Workplace Health Assessments

Posted on.
By Watkins Tapsell.


Have you asked your employees to undergo a compulsory workplace health assessment?

If your answer is yes to the question above, then you need to be aware of a decision made by the Fair Work Commission.

As businesses increasingly face rising costs and competition, many employers have implemented comprehensive workplace health programs as a strategy for assessing employee health and productivity and, in turn, increasing their business’ profitability.

These workplace health programs have included employers directing their workers to undergo compulsory health assessments to assess functional capacity, physical ability and identify practical measures to reduce risks.

In the case of TWU v Cement Australia Pty Ltd [2015] FWC 158, Cement Australia introduced a compulsory risk review program for its employees as a response to the frequency of injuries reported in the workplace. The 45 minute assessment was to be carried out bi-yearly and the results were to go on the employees’ health file with suggestions of programs the employees could join to benefit their health. Cement Australia also enforced that if an employee refused to participate in a health assessment they could be subject to disciplinary action.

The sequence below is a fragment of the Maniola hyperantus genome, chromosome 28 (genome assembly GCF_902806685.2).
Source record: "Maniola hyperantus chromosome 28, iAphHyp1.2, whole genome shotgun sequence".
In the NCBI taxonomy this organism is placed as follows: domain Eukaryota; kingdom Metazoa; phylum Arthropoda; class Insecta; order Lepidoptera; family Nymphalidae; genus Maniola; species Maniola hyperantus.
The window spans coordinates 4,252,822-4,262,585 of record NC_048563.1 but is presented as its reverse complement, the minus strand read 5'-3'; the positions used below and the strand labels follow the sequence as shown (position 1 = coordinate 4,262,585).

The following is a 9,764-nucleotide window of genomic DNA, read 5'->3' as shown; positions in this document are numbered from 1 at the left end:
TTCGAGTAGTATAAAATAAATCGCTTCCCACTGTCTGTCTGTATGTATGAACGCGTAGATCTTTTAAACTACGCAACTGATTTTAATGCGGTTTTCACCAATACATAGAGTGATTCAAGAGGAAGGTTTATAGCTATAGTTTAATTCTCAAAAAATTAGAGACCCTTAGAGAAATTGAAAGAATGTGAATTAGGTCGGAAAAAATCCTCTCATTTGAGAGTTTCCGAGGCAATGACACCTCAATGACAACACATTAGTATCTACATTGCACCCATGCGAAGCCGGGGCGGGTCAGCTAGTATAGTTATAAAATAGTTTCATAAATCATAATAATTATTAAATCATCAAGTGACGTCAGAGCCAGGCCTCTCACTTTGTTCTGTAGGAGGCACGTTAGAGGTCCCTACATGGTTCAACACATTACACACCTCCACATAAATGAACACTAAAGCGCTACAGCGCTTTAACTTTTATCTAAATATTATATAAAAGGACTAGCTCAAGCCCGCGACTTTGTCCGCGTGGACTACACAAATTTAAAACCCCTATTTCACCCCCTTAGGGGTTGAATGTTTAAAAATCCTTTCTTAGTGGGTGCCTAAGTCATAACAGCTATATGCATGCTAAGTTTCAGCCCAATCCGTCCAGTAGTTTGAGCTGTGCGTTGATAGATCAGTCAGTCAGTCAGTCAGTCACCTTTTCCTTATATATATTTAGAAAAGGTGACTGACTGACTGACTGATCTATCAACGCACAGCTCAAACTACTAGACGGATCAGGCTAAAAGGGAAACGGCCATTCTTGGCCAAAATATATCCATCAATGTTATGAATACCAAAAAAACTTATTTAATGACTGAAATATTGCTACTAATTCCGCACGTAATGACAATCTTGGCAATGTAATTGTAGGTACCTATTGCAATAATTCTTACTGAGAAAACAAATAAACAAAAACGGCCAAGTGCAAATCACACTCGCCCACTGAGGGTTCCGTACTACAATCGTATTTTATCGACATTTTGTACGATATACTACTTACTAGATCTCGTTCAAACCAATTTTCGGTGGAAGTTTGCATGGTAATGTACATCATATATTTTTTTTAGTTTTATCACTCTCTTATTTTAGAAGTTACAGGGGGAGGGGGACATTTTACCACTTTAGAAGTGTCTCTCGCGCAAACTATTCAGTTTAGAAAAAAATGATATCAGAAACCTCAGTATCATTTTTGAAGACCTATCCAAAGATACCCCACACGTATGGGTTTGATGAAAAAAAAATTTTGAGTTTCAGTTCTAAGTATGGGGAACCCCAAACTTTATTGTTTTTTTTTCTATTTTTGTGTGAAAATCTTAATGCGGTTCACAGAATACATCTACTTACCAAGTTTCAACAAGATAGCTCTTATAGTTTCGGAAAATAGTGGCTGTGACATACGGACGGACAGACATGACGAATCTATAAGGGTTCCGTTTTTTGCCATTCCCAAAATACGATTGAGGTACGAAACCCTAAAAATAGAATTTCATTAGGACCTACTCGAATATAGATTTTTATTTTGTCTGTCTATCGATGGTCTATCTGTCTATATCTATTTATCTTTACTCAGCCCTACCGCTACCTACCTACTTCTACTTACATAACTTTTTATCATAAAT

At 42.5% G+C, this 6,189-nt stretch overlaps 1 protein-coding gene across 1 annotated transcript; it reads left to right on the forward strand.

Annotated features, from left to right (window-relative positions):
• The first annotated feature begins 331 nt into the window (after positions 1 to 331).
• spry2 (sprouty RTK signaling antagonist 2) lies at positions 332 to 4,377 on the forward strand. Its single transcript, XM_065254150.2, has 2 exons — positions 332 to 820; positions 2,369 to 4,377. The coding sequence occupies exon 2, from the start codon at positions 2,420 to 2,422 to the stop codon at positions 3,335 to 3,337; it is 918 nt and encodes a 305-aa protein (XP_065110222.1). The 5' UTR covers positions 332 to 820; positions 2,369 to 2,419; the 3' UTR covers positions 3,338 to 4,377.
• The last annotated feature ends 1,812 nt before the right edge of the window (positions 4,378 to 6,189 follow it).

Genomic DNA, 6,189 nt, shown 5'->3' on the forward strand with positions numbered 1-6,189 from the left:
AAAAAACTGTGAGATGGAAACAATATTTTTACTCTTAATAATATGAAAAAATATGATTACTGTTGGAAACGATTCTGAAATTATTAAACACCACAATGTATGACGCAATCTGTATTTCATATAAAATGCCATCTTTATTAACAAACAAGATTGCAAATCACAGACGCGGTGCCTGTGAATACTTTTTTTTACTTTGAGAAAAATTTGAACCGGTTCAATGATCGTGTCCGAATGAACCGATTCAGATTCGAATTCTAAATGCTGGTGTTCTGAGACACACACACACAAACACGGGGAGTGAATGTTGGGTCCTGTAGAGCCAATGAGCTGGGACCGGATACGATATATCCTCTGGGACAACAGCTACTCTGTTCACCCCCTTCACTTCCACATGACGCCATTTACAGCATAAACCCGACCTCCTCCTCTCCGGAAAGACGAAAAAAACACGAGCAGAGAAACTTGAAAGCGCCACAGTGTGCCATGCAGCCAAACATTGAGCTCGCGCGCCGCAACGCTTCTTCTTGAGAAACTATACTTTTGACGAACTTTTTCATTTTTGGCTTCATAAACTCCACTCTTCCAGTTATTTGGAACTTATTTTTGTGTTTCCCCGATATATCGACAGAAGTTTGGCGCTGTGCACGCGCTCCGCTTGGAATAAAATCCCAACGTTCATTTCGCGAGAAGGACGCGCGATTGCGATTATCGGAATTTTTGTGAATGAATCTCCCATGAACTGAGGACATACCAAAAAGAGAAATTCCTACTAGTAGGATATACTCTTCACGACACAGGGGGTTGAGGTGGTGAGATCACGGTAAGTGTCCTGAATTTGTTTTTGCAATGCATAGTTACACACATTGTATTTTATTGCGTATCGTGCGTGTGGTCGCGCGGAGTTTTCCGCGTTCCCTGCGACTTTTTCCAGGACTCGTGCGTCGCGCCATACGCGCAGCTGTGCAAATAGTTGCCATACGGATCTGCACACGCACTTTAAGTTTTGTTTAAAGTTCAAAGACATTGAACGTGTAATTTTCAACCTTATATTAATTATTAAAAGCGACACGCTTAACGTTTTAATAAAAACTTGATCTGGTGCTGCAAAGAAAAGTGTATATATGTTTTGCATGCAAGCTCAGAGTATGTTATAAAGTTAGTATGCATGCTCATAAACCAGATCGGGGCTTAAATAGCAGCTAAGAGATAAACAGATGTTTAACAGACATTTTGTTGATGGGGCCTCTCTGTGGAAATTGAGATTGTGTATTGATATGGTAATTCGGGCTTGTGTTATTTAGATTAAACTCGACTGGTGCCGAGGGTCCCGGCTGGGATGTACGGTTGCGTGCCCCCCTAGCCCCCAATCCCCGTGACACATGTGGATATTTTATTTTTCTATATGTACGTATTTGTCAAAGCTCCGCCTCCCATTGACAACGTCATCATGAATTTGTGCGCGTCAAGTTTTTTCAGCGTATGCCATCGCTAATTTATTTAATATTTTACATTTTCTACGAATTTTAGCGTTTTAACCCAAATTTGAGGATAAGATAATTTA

However, TWU (the union) disputed the company’s right to have its employees participate in these compulsory assessments and argued that there were privacy concerns about the storing of medical information. Further, that there was insufficient evidence to suggest a genuine need to direct its employees to undertake assessment.

The Fair Work Commission ruled that it was unreasonable for an employer to direct workers to attend compulsory health assessments.

In light of the above case, employers can no longer direct an employee to undertake a medical assessment unless it has a particular concern that the employee is unable to perform the inherent requirements of its jobW. Whilst workplace health and safety is of huge importance in the workplace, the Fair Work Commission found that it was not lawful to invade the personal life of your employees.

For further information on workplace health assessments or advice on your employment matters contact our Workplace & Employment Law Team at Watkins Tapsell.


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